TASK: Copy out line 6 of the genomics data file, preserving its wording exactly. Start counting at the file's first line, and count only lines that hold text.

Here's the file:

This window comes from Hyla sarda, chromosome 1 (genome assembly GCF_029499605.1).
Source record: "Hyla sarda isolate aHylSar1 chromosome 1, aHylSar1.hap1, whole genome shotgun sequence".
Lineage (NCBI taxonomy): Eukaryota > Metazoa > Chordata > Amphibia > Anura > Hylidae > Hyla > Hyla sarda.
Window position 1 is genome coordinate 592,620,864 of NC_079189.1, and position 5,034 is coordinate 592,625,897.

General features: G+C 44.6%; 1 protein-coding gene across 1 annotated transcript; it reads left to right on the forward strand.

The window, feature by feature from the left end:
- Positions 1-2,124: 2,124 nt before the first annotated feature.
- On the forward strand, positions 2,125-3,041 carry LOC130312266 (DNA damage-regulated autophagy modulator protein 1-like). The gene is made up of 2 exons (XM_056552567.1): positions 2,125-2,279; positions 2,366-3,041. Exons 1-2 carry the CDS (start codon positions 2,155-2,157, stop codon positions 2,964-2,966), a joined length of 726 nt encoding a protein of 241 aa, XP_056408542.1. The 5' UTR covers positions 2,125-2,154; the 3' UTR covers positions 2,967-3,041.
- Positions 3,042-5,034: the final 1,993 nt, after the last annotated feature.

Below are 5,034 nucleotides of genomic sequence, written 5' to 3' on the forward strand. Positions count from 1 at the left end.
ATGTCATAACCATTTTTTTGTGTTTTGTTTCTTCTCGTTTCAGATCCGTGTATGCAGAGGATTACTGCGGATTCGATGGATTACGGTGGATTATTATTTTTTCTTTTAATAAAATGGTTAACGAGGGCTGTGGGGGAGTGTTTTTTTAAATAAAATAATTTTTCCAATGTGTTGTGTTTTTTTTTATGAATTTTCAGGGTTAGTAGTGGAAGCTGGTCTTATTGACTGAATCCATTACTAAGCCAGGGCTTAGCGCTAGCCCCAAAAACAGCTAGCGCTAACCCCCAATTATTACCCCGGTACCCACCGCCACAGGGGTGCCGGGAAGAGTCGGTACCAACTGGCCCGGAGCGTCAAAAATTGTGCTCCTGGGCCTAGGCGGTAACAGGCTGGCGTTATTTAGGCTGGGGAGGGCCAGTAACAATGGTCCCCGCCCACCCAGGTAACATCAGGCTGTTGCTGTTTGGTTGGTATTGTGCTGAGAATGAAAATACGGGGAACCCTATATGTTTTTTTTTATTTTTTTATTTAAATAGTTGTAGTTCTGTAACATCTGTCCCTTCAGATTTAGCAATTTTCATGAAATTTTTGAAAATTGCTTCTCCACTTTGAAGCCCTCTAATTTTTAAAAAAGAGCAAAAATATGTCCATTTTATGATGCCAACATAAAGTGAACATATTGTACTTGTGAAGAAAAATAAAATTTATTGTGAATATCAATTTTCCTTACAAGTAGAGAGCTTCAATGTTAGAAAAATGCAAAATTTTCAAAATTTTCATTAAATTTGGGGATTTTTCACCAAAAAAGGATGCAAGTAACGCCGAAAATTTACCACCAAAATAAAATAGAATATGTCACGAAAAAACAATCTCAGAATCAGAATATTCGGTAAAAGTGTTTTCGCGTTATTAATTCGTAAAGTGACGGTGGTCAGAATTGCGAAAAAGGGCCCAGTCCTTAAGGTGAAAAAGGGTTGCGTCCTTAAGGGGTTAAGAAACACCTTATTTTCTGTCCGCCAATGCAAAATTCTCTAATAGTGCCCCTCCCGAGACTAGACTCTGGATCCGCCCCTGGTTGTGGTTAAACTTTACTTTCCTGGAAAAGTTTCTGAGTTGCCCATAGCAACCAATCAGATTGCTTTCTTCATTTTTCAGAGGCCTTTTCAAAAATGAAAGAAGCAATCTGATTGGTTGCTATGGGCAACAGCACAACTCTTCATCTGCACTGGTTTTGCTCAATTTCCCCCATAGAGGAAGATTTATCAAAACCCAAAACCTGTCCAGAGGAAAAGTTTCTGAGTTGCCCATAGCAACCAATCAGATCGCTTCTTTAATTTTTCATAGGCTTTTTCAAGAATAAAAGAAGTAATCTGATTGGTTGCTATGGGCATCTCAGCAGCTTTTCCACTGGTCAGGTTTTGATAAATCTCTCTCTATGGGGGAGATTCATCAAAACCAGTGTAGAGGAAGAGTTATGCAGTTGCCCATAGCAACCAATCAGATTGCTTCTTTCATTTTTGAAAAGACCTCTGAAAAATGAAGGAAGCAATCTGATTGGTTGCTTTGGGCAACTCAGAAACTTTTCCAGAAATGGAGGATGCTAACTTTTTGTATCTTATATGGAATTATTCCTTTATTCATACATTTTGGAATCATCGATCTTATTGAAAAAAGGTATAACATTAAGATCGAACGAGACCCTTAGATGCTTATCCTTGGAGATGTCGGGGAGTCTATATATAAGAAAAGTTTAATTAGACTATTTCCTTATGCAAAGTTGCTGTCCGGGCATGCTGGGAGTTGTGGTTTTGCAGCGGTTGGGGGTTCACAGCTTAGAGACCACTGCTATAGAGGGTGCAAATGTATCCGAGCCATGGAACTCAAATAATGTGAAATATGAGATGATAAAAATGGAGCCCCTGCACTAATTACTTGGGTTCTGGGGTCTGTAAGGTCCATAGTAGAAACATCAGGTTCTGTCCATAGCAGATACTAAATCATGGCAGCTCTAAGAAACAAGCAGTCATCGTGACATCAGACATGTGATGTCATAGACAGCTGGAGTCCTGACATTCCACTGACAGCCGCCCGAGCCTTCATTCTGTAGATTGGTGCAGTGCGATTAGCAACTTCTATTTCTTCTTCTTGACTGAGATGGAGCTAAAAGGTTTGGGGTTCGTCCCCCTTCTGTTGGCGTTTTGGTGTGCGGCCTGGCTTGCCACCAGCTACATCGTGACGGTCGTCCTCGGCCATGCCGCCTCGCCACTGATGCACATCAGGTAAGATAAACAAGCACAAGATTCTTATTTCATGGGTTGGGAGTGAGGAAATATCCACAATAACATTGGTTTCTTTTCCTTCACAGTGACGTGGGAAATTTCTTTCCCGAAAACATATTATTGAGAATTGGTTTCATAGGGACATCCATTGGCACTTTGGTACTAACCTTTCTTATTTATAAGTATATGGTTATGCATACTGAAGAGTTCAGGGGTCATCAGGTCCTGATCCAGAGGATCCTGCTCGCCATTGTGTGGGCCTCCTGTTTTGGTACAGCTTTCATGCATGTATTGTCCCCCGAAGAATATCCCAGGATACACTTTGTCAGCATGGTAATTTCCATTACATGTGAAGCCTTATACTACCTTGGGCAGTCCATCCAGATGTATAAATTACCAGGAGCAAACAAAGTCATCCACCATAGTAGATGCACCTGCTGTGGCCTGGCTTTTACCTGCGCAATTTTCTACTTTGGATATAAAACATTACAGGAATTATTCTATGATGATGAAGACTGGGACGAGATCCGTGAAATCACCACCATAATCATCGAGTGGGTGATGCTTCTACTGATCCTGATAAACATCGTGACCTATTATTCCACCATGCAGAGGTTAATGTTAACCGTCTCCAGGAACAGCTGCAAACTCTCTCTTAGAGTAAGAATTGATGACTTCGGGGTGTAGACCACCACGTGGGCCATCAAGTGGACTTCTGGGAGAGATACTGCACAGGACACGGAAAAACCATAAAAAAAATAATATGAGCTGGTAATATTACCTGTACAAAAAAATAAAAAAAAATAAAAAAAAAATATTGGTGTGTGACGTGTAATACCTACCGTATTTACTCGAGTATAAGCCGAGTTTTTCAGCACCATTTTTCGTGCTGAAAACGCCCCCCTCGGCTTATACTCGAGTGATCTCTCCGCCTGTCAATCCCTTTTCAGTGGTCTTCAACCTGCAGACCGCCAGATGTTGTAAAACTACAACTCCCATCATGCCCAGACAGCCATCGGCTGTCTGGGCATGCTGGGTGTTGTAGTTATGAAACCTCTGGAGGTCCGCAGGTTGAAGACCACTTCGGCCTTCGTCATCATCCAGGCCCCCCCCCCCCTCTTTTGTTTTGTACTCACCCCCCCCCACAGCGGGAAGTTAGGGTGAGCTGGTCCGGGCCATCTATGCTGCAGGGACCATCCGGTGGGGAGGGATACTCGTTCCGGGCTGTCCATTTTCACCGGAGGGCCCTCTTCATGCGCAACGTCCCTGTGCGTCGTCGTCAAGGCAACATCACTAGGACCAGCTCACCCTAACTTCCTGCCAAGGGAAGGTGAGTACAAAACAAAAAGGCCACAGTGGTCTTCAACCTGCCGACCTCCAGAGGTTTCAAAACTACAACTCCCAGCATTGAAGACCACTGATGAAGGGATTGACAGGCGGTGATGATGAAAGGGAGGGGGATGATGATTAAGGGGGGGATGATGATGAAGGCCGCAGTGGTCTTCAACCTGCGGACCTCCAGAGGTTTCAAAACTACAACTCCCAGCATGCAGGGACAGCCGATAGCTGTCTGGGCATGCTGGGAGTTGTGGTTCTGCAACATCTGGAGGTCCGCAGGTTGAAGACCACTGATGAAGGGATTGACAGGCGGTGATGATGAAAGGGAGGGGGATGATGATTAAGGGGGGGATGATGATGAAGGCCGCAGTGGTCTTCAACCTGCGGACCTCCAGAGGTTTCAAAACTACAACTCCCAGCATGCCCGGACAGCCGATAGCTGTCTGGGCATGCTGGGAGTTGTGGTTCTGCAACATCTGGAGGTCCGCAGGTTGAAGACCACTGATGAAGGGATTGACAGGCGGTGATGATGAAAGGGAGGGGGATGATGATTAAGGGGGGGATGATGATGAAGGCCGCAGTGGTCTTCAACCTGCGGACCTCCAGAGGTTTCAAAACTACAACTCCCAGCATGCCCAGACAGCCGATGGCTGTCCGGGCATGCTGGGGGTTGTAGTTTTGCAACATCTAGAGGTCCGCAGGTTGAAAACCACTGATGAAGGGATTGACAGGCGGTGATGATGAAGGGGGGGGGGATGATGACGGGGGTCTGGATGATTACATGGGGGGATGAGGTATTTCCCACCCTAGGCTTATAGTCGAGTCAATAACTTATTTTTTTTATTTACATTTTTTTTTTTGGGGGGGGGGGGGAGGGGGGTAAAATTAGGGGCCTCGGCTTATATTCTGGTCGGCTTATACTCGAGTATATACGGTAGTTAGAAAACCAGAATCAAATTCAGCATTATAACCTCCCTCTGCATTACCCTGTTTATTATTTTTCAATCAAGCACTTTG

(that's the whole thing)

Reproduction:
The window, feature by feature from the left end: